On the morning of October 7, Bat-Sheva Yahalomi, her husband Ohad, and their three young children, fell into the hands of Hamas terrorists. 

The chilling story was recounted to me and a group of women leaders recently by Efrat (Yahalomi) Avsker, Bat-Sheva’s sister-in-law, during our visit to the Israeli consulate. We were there to hear from some of the released hostages and their family members and to view the raw footage of the October 7 massacre. 

Efrat was in New York to draw attention to her brother Ohad, who is presumed to be held captive in Gaza. She recounted the day’s events. 

Terrorists broke into the family’s home in Kibbutz Nir Oz, Israel, and shot Ohad in his arm and leg. As he lay injured, they sped off with Bat-Sheva and their two daughters, 10-year-old Yael and 20-months-old Liel, on one motorcycle, and their 12-year-old son, Eitan, on another. 

As they neared the breached border fence, the sight of an IDF tank up ahead threw the driver carrying Bat-Sheva and her daughters into panic. Their motorcycle tipped over and the terrorist ran off.  The motorcycle carrying Eitan crossed into Gaza.

In that moment, Bat-Sheva faced an agonizing decision reminiscent of Sophie’s Choice: flee and save her daughters or attempt to reunite with her son. She chose to escape.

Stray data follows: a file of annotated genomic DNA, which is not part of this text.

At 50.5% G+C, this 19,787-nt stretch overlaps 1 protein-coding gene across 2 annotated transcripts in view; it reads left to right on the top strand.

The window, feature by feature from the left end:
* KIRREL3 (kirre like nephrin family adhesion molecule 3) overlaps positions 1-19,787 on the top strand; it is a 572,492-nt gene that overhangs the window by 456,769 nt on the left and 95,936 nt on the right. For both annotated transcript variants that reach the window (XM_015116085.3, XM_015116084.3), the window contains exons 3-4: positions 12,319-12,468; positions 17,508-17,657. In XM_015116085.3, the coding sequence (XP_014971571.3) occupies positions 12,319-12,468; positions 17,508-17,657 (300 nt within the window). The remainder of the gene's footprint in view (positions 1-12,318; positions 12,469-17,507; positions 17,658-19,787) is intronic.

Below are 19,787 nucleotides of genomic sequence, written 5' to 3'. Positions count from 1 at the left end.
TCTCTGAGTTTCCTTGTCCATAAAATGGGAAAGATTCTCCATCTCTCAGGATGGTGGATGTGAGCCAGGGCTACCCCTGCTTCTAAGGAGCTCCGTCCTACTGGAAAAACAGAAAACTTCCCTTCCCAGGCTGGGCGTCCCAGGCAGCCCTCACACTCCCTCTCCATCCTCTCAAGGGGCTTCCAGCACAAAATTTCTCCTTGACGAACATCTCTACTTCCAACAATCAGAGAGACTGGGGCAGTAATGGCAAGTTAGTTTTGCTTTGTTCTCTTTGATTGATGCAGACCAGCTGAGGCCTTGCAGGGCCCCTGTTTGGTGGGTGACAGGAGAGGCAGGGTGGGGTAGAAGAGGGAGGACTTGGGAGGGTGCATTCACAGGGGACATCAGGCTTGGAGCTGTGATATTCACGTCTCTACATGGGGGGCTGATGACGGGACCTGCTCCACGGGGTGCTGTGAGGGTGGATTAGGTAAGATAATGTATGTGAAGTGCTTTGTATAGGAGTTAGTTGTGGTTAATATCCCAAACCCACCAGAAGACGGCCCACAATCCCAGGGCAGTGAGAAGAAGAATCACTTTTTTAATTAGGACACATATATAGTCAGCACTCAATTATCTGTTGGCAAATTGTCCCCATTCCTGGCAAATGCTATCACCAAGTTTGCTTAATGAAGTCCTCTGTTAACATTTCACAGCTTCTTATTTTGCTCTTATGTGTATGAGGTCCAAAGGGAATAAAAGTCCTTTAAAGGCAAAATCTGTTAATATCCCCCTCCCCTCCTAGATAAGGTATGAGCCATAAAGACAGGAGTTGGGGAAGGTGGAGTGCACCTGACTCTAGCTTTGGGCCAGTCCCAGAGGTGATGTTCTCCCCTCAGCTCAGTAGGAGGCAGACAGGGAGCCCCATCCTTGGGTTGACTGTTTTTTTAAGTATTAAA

In their pajamas and barefoot, Bat-Sheva, carrying baby Liel and holding Yael’s hand, made a perilous three-and-a-half-hour journey back toward the Kibbutzim. During their escape, they encountered moments of sheer terror, including an instance where they had to lay still on the ground and play dead. 

Navigating through the fields to avoid the road overrun by terrorists, Bat-Sheva and her daughters ultimately reached the Kibbutz where IDF soldiers rescued them. Shortly thereafter, they learned that Ohad, the father, had also been kidnapped. 

Twelve-year-old Eitan was released in November after 52 days of captivity. During his ordeal in Gaza, he endured psychological torture, Efrat told us, including being forced to watch the disturbing footage of October 7 atrocities.

Initially kept in one location, Eitan was later moved to another where he was held with other hostages from his Kibbutz, including other children. The captors would put guns to the children’s heads to stop them from crying, Efrat said. Eitan was misled to believe that Israel had fallen, his father was dead, and his mother and sisters were hostages. It wasn’t until just before his release that he learned he would see his mother. 

Now, the family awaits the fate of Ohad. In January, Al-Nasser Salah al-Deen Brigades, a militant group associated with Hamas, released a propaganda video which appears to show Ohad injured and being treated. The caption claims that he was killed by an Israeli strike. 

Of the 253 people kidnapped on October 7, 134 are still held by Hamas, with 33 confirmed dead, according to Eylon Levy, Israeli government spokesman. Hamas claims it doesn’t know which hostages are dead or alive. 

To mark their 150 days of captivity, Efrat, joined by some 3,000 demonstrators at New York City’s Central Park on Sunday, called for the release of the hostages at a rally organized by the Hostage Families Forum and a broad coalition of political, religious, and social organizations. 

Meanwhile, in Tel Aviv and across Israel on Saturday, over 20,000 anti-Netanyahu government protesters demanded “elections now” and an immediate deal for the release of hostages.